Should children have a voice in their custody case?

 

Custody cases are definitely challenging, and it can be very difficult to tell exactly what’s going on. In Virginia, courts use the ‘best interests of the child’ factors as the standard for making custody and visitation determinations, and the courts are aided by Guardians ad litem, experts, and others to help make those determinations.

In general, children are not called to testify. Though some states have hard and fast rules about when a child is capable of voicing his or her own opinion about custody and visitation, Virginia is not one of them. Speaking technically, a child is a child – and therefore not an adult, and not capable of making a decision – until he or she turns 18.

That doesn’t mean that the child’s preference doesn’t factor in at all. In fact, most of the time, when the Guardian ad litem gives his or her report to the court, the GAL mentions the child’s preference. That preference is often tempered with what the Guardian ad litem feels is best, especially if the GAL doesn’t believe that the child has the understanding, maturity, or experience to express such an opinion. “I want to live with dad because there are no rules there,” would, just as an example, be a preference that really wouldn’t have much weight – obviously, “no rules” shows that the child is lacking in the maturity and judgment needed to really weigh these factors.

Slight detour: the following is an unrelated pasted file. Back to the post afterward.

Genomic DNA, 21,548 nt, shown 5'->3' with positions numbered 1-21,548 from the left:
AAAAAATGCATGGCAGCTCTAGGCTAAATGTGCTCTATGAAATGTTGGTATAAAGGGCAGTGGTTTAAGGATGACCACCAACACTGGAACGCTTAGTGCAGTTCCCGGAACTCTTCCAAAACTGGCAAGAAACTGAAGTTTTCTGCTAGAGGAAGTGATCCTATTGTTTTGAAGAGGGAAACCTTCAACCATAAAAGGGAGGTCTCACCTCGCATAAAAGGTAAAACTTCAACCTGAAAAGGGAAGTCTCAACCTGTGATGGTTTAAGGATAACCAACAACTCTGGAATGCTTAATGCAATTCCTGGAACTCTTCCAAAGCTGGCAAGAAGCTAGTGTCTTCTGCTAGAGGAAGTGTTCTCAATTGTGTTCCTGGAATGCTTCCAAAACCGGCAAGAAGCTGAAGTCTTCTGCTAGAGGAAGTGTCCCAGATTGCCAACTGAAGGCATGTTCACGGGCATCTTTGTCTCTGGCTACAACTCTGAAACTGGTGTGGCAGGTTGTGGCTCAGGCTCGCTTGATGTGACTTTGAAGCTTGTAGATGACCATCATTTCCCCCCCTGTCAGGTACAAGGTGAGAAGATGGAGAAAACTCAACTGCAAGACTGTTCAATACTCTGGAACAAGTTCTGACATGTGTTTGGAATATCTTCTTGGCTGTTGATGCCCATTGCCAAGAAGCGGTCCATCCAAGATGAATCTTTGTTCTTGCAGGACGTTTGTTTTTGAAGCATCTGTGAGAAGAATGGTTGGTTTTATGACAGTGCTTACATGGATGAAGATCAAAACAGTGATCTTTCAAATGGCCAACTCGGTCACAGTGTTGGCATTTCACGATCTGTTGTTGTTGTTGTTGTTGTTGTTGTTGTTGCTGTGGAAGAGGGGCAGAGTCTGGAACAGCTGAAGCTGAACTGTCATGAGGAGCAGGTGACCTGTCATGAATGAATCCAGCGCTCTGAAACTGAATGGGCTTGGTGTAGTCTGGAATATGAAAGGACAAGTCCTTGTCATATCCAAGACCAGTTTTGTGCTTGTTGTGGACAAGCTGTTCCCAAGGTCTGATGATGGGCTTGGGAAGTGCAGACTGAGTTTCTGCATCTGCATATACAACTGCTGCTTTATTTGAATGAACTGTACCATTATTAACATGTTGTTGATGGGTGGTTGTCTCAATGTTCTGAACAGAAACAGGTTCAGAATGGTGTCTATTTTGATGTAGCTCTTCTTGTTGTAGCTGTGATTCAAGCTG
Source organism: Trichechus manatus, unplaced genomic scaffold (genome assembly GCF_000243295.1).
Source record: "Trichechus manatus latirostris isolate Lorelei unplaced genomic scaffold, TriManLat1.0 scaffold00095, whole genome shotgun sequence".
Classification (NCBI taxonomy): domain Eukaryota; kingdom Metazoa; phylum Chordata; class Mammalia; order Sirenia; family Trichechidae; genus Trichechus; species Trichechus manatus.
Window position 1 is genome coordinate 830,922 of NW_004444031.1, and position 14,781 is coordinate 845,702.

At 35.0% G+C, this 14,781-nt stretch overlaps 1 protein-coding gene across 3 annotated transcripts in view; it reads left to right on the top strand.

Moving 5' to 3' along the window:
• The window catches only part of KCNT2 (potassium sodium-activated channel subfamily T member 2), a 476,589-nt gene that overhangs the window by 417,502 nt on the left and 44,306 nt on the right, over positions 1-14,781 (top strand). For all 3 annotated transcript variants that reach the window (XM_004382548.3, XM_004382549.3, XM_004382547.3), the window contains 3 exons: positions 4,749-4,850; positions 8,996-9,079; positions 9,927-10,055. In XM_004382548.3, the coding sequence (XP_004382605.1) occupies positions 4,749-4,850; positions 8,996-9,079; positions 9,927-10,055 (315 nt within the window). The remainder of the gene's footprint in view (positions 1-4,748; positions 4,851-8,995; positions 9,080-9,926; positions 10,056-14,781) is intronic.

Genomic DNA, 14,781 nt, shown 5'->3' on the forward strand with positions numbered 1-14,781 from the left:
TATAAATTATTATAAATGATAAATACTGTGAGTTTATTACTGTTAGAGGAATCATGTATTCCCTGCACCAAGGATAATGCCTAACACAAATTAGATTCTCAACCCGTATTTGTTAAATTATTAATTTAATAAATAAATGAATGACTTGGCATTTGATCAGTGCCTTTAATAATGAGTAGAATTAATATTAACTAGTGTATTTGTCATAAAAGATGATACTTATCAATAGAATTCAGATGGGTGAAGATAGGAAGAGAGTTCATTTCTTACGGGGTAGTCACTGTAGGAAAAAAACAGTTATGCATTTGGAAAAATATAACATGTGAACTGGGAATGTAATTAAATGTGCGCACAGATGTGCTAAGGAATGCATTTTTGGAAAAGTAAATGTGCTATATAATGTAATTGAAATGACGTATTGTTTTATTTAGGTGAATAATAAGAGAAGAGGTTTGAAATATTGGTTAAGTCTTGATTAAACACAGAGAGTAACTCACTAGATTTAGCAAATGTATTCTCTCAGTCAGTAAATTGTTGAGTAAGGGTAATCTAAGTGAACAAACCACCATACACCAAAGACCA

Even once the child is an older teenager – 15, 16, 17 – the child does not automatically get a vote in what happens in terms of custody and visitation. Even if the child begs to testify, or to speak to the judge, it doesn’t often happen.

I’ll be honest with you: in my opinion, it is virtually always a mistake to involve the children. Though they are ‘involved’ anyway, in the sense that the Guardian ad litem will talk to them, and their parents may even talk to them, it’s just too damaging for them to really get involved.

No matter how the situation works out, it’s damaging.

Let’s say the court gives the child what he or she wants. The child feels heard and empowered. The child has leverage. The child can say, “If you don’t let me go to the concert, I’ll tell the court I want to live with dad.” The child can use this leverage against either parent in any scenario. It undermines the parent’s authority. The parent probably wonders, too – would it work? Would it be enough for the child to just allege mistreatment to lose or change custody?

When custody feels like it can be determined based on the whim of a child, it’s a dangerous and unhealthy thing.